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‘Monster House’ Questions

'Monster House' Questions

How cool is Monster House? The song picked to play over the closing credits is not some Alan Menken bullshit, but “Halloween” by Siouxsie and the Banshees. This new animated feature from Sony, opening nationwide July 21, will likely face an uphill marketing battle for that very reason: the target audience is the audience who remembers Siouxsie and the Banshees. Doesn’t sound like Cars or Doogal, does it? But, rest assured, Monster House is probably the most unexpected Hollywood delight of the summer, otherwise known as a “sleeper.” Yet, when was the last time a major studio animated feature was a “sleeper?” I don’t know how many people will see Monster House, but there’s a very clear audience, and that is the people who wouldn’t think they should see it.

I saw the film tonight as part of the nationwide Ain’t It Cool News 10th anniversary screenings. AICN founder Harry Knowles played host to a great evening at the Alamo Drafthouse on Lamar. It’s July 10, and the show started at 10 p.m., to mark the occasion. Before the film began, we were treated to trailers of ’80s cult classics such as The Explorers and Monster Squad, and this set the perfect tone. If you don’t have a memory or care for either of these two films I just mentioned, read no further. If you do… Monster House is your movie.

More than just your standard, “kids versus the world” adventure film, Monster House is a time-capsule of ’80s-era adventure. The “executive producer” credits for Steven Spielberg and Robert Zemeckis are obviously not just for show. This film plays just like Back to the Future or Who Framed Roger Rabbit?, pumping gallons of imagination into a package of skillfull animation and a very witty script. But, who will go and buy tickets? It’s a pretty scary film for most little kids, and odds are that most adults won’t blindly see an animated feature revolving around children on Halloween. But, perhaps they should. And, perhaps both audiences should see it together.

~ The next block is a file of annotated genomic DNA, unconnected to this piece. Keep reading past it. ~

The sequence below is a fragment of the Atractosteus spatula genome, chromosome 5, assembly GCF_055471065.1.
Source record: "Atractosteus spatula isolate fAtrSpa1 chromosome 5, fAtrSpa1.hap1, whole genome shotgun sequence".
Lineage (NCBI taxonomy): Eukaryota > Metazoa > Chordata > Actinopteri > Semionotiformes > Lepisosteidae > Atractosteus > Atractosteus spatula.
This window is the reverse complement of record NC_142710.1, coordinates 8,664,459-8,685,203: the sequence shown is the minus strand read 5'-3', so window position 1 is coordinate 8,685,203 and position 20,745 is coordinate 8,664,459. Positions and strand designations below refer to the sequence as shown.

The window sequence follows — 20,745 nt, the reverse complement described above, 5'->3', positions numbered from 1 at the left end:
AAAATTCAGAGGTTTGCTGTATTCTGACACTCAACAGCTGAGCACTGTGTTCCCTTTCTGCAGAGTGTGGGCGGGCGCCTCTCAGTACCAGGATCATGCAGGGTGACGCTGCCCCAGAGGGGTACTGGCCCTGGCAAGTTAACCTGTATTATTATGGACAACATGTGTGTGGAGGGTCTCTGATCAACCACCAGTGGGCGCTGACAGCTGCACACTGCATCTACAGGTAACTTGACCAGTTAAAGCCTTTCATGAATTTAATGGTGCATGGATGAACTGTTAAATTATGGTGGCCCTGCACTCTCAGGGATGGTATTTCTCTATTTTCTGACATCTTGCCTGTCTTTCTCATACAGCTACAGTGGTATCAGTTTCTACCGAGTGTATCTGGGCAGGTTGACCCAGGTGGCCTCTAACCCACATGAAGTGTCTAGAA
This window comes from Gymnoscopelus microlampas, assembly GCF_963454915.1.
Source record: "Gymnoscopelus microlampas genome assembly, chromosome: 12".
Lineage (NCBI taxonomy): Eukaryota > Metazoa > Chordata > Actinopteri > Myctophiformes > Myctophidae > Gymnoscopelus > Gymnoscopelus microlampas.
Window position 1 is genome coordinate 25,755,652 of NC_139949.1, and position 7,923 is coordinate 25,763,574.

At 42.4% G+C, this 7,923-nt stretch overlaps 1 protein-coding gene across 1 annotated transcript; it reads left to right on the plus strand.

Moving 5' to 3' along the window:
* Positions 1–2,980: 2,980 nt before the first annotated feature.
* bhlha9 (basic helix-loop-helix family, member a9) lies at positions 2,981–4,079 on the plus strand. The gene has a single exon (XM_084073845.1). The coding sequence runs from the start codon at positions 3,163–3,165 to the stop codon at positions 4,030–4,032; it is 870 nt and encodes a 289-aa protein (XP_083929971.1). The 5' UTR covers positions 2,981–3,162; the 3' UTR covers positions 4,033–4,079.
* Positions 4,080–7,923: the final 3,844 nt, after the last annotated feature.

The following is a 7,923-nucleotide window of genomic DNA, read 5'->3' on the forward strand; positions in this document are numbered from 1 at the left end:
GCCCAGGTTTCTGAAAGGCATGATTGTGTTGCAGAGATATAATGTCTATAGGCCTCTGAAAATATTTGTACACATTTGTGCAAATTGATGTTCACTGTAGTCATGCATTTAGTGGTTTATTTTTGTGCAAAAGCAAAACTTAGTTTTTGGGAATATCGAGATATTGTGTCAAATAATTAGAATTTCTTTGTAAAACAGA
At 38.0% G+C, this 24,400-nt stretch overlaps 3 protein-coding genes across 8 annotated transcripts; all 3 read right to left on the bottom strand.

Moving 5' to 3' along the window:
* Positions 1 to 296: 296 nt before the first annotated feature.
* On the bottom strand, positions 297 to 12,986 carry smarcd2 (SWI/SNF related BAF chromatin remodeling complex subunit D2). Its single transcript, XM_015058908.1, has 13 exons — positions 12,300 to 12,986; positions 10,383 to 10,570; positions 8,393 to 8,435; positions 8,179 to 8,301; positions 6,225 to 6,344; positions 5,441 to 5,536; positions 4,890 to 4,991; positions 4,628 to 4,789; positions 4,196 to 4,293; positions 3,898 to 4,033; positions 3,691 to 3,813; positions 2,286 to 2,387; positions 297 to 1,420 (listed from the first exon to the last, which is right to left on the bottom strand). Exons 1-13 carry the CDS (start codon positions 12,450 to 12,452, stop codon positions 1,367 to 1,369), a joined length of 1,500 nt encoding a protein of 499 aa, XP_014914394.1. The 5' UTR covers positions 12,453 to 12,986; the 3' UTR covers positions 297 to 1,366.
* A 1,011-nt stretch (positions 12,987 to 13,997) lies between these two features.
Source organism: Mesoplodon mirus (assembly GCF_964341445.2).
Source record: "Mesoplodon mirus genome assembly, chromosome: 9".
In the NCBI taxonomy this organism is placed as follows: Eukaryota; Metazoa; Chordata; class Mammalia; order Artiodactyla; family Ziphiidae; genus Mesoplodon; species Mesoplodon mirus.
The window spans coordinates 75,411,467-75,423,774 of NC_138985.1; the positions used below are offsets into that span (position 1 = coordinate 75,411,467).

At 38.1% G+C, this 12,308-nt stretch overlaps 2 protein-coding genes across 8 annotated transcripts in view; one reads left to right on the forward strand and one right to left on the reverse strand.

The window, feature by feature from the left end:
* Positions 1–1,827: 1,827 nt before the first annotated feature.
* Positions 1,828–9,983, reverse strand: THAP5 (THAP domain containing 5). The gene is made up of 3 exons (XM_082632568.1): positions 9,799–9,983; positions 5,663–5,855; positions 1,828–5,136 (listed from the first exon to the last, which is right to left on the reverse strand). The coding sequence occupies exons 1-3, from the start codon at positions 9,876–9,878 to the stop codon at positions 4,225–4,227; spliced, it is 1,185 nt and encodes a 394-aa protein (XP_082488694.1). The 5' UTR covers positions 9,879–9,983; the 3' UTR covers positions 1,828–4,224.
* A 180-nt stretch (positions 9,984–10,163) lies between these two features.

Set around a trio of suburbia kids on October 31, who must do battle with a very-much-haunted house, the film uses a pretty common American gothic tone as the launching pad for some great characters. The voice talent includes: Maggie Gyllenhaal, Jason Lee, Jon Heder, Fred Willard, Catherine O’Hara, and Steve Buscemi. Is that just not one of the quirkiest/oddest/coolest/most-inspired vocal casts you’ve seen in a major animated feature? As rumor has it, the film’s concept began as a live-action script, which totally makes sense considering the cutting dialogue and character nuances that you don’t normally find in an animated film. Want some proof? That original screenplay was written by Dan Harmon and Rob Schrab, who wrote the acclaimed Jack Black/Ben Stiller TV pilot Heat Vision and Jack, and are working with Sarah SIlverman on her upcoming TV show. Their script was polished by Pamela Pettler, who worked on the screenplay for The Corpse Bride.

Why should I spend so much of your time writing about Monster House? It’s more than just an enjoyable film, it’s a completely refreshing one. It’s the kind of film that probably could not have been made inside the world of the studios without the support of Spielberg/Zemeckis, and that’s sad but true. It’s almost too smart for its own good. It’s the kind of film that has no clear audience, and as many of us know, that sometimes is the number one ingredient for some of the best entertainment.

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